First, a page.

Yesterday BBC Radio Ulster’s Sunday morning service was broadcast from St Oliver Plunkett’s Church in Lenadoon, West Belfast. In a message for Pentecost Sunday, Fr Martin Magill stressed how the Holy Spirit can be ‘at work in difference.’ He presented the Spirit’s work in this way as a call to labour for reconciliation in our own city and across this island.
Fr Magill drew on his experience of attending a Holy Communion service at Fitzroy Presbyterian Church during the week. I also attended the service, part of the ‘In Joyful Hope’ initiative, and blogged about it last week.
You can listen to Fr Magill’s homily by clicking the play button below:
or read it below:
PENTECOST SUNDAY 2012
On Wednesday evening past I attended a Holy Communion service a few miles from here in Fitzroy Presbyterian Church. Earlier that day, I had been feeling exhausted owing to some very full and long days beforehand. I was feeling the burden of events in the wider community over the last few weeks. In the course of the service Chris one of the elders prayed for other churches particularly those experiencing difficulties at present. Rev Steve Stockman’s sermon spoke directly to me. He invited all of us present to bring ourselves exactly as we were – in our brokenness, with all our quirks and our sins to the Lord’s Table and allow the Spirit of Jesus to work in us.
In his prayer before Holy Communion was distributed, Steve prayed that those of us who would not be taking communion would have an experience of the mysterious presence of the Spirit. I believe I did.
On Wednesday evening in the worship in Fitzroy, through prayer and poetry, music and preaching I came away enriched and refreshed.
A few minutes ago in a reading from the Acts of the Apostles we heard an account of the first Pentecost. The apostles experienced the mysterious presence of the Spirit coming upon them and sending them out to proclaim the good News. People from many different parts heard the apostles preaching in their own language and could understand them.
The Spirit was at work in difference.
A few minutes ago, we also heard an extract from the apostle Paul in his first letter to the Corinthians in which he wrote:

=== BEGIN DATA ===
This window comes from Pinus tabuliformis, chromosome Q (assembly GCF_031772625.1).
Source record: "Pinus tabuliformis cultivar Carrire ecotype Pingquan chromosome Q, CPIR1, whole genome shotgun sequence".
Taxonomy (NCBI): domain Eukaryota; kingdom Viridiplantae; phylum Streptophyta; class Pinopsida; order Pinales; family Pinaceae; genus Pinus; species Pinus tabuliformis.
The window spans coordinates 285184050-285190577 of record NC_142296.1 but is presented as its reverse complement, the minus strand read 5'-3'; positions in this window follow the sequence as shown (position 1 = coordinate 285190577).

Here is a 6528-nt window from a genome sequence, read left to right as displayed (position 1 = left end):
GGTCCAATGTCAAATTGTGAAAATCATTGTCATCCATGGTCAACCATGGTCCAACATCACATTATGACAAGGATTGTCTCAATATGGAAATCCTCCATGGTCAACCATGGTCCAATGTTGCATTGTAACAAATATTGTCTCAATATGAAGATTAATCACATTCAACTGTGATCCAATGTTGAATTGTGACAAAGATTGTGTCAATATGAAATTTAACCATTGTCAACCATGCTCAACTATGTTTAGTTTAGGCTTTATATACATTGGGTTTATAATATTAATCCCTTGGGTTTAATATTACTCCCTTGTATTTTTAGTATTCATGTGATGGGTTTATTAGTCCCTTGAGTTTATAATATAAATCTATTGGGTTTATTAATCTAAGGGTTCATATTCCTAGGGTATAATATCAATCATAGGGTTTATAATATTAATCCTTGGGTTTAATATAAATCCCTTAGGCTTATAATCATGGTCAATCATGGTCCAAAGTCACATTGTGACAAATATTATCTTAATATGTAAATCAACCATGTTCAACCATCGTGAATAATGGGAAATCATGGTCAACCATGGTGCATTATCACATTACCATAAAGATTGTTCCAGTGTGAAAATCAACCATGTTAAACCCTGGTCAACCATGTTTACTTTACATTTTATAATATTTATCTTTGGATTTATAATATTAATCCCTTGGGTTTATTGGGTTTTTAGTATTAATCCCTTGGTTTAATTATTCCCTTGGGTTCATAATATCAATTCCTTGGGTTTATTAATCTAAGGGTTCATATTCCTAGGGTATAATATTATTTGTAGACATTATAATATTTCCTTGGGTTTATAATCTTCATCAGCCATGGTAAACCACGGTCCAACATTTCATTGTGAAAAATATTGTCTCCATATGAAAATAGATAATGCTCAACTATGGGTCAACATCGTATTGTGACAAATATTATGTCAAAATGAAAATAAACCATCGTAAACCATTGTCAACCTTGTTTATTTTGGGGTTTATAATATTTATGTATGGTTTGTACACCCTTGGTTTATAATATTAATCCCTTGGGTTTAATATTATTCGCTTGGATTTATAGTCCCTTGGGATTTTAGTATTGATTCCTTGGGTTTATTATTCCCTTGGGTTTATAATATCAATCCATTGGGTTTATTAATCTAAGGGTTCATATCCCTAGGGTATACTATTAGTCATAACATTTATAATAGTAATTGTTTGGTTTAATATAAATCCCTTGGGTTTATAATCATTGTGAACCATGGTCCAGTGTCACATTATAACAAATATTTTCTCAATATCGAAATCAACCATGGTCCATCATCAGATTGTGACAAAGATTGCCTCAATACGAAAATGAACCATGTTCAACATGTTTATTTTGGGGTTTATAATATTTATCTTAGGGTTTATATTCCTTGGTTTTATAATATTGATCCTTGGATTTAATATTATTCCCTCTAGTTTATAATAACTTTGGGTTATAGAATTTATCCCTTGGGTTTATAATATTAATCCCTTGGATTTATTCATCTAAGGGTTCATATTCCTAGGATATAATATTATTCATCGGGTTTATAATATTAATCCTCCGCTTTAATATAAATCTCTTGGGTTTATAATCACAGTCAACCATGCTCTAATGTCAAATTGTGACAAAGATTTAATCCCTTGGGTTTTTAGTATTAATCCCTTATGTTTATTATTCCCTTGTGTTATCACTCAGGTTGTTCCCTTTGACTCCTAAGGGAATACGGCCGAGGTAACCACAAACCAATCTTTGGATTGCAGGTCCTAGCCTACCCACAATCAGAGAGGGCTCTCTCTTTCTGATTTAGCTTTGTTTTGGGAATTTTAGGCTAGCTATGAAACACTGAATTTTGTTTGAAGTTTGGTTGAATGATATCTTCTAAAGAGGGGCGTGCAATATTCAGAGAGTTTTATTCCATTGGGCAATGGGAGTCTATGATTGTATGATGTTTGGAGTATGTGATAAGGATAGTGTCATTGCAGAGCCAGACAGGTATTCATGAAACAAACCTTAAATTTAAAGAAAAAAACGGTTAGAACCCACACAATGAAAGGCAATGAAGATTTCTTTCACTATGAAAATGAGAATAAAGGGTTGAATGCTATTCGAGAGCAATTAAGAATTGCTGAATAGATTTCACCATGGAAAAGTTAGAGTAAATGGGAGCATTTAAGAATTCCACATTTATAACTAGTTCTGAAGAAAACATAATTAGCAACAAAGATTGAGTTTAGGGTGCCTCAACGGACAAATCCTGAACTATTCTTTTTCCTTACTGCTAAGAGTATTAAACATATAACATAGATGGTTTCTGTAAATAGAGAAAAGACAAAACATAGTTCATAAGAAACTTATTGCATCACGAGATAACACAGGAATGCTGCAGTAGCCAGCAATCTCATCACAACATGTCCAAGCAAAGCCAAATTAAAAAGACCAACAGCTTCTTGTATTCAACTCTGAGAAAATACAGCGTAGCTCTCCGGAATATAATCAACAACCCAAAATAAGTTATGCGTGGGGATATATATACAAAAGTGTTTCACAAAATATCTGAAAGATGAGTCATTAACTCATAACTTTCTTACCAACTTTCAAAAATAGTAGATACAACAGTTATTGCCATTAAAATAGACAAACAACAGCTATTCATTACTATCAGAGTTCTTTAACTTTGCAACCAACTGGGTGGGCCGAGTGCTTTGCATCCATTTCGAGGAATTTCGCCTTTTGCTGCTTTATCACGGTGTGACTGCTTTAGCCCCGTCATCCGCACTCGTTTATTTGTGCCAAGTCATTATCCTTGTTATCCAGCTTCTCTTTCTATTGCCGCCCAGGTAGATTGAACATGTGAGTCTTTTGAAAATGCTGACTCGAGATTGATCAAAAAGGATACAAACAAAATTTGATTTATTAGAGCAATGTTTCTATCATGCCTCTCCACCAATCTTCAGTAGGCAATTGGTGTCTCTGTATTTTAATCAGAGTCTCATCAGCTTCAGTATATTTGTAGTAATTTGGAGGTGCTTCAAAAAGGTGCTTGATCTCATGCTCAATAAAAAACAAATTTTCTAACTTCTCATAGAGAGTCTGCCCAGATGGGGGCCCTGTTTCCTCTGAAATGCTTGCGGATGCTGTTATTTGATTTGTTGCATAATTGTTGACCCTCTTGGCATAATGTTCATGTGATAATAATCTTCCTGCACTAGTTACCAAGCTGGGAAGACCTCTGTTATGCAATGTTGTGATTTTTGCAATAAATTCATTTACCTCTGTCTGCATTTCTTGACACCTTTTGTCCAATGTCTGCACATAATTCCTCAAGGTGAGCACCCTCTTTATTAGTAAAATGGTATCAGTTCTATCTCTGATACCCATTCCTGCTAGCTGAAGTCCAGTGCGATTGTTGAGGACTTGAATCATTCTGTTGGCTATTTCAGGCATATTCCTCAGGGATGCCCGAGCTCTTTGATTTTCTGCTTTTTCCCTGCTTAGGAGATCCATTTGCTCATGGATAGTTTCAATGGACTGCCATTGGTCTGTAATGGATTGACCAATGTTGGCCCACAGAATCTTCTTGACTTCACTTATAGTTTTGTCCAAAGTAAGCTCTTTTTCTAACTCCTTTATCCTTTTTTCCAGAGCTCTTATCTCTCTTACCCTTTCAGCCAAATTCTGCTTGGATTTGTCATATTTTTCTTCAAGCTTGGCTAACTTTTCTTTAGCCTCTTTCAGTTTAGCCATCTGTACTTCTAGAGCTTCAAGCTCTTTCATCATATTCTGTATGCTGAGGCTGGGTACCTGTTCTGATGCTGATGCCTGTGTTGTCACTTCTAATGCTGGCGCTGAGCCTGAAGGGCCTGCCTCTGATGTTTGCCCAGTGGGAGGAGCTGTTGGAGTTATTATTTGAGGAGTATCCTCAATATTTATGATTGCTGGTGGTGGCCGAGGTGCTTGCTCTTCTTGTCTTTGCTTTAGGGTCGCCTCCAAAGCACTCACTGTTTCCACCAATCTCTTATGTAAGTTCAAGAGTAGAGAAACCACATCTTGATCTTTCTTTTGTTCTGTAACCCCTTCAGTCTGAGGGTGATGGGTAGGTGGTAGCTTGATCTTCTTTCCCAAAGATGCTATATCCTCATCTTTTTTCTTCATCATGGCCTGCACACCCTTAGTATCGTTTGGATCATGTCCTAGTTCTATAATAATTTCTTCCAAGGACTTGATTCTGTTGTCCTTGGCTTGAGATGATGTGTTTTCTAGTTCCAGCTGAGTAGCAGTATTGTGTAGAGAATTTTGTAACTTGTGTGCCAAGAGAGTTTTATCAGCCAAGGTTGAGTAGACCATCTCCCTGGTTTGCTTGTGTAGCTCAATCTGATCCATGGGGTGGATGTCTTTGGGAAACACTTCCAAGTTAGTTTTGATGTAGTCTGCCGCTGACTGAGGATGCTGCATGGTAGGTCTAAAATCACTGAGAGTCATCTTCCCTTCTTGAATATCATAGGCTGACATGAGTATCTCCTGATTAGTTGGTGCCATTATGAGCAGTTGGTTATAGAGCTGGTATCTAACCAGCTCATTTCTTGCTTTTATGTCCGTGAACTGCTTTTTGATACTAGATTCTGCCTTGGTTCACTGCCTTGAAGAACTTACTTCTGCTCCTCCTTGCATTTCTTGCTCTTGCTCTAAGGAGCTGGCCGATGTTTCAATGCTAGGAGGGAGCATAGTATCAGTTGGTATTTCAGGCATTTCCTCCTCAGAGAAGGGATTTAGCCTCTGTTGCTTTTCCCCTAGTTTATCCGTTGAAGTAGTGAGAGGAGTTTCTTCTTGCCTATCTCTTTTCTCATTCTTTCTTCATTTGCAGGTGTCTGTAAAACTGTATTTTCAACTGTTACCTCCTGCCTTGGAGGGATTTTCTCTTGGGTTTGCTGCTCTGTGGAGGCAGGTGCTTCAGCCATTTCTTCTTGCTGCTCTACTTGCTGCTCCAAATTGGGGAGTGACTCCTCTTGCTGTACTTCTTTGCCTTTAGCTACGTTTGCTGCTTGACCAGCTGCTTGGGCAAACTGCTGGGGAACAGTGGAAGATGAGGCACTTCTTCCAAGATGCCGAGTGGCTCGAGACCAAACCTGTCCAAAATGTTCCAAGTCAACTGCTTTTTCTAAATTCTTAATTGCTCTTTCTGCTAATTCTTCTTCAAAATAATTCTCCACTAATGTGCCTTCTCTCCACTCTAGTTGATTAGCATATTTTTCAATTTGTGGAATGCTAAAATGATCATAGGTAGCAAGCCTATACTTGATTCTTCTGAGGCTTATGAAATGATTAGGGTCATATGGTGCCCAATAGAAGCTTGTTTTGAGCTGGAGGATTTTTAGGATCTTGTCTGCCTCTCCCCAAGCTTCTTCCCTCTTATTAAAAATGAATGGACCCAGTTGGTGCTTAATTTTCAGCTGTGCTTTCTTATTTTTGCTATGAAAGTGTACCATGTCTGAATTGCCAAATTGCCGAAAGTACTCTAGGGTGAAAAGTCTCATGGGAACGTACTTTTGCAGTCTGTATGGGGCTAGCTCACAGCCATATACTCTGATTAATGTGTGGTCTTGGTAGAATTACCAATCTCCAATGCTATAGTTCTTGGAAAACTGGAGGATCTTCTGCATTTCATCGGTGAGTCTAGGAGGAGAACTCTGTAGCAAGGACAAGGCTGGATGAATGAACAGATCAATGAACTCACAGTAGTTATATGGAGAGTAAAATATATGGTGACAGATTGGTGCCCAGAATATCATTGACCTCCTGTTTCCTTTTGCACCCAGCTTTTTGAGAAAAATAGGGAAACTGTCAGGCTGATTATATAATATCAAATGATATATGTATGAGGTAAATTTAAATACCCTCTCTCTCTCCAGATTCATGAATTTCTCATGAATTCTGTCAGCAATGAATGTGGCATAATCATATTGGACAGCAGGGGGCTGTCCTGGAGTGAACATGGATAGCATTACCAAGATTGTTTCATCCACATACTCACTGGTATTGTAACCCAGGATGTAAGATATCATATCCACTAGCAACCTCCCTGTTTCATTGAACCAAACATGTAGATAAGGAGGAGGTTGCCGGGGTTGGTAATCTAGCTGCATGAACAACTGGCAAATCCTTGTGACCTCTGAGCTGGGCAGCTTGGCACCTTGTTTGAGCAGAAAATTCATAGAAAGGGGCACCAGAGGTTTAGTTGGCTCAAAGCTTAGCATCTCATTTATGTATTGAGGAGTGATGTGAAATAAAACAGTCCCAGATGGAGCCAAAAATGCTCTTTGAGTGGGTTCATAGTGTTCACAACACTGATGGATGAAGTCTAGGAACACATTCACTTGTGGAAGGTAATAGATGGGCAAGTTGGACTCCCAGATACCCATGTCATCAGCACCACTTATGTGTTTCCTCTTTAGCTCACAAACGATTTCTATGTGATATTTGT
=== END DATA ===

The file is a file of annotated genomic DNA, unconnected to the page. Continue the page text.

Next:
“ There is a variety of gifts but always the same Spirit; there are all sorts of service to be done, but always the same Lord; working in all sorts of different ways in different people it is the same God who is working in all of them. The particular way in which the spirit is given to each person is for a good purpose”.
Unfortunately there have been times when the churches have felt threatened by difference.
In 1989 Pope John Paul II and Archbishop Robert Runcie spoke publicly about the need for churches as they journey together not only to remove obstacles, but also to share gifts. They recognised that no one church tradition had a monopoly on God’s Spirit – instead they invited people to see how they could be enriched by difference. More recently in a reported interview First Minister Peter Robinson spoke of the ‘need to cherish difference rather than trying to make it into division’. Gladys Ganiel an academic working in North Belfast, commented that for many in this city at best we are co-existing rather than being reconciled. In the gospel passage of this Mass Jesus prays not only peace for his disciples but gives them a mission of reconciliation:
“Receive the Holy Spirit. For those whose sins you forgive they are forgiven”.
Those of us affected by the conflict here know how challenging it is to forgive. But Jesus also said:
“For those whose sins you retain they are retained”
In short, when we don’t forgive , we suffer.
On Wednesday evening, Steve Stockman read us his vision of the city of Belfast which he had amended from a vision of Glasgow which was based on chapter 21 of the book of Revelation:
“I saw Belfast, the holy city coming down out of heaven. Shining like a rare jewel, sparkling like clear water in the eye of the sun. And all the sickness was gone from the city. No difference between Malone Road and Lenadoon. And the Spirit showed me the tree of life Growing in Botanic Gardens. I looked out and there were no more homeless people. There were no women working the streets. There were no junkies up the alley ways. HIV and AIDS were things of the past. There were no more racist attacks, No more attacks on gay people, No more rapists, No more stabbings, No more Protestant and Catholics. Because there was no more hate”.
I found Steve’s vision inspirational.
On this feast of Pentecost, I hold the sincere hope that Christians and people of other religious traditions and none not only might have the generosity to forgive one another but also to move beyond co-existence to “authentic reconciliation”.
(Image sourced on flickr, by Leonard John Matthews)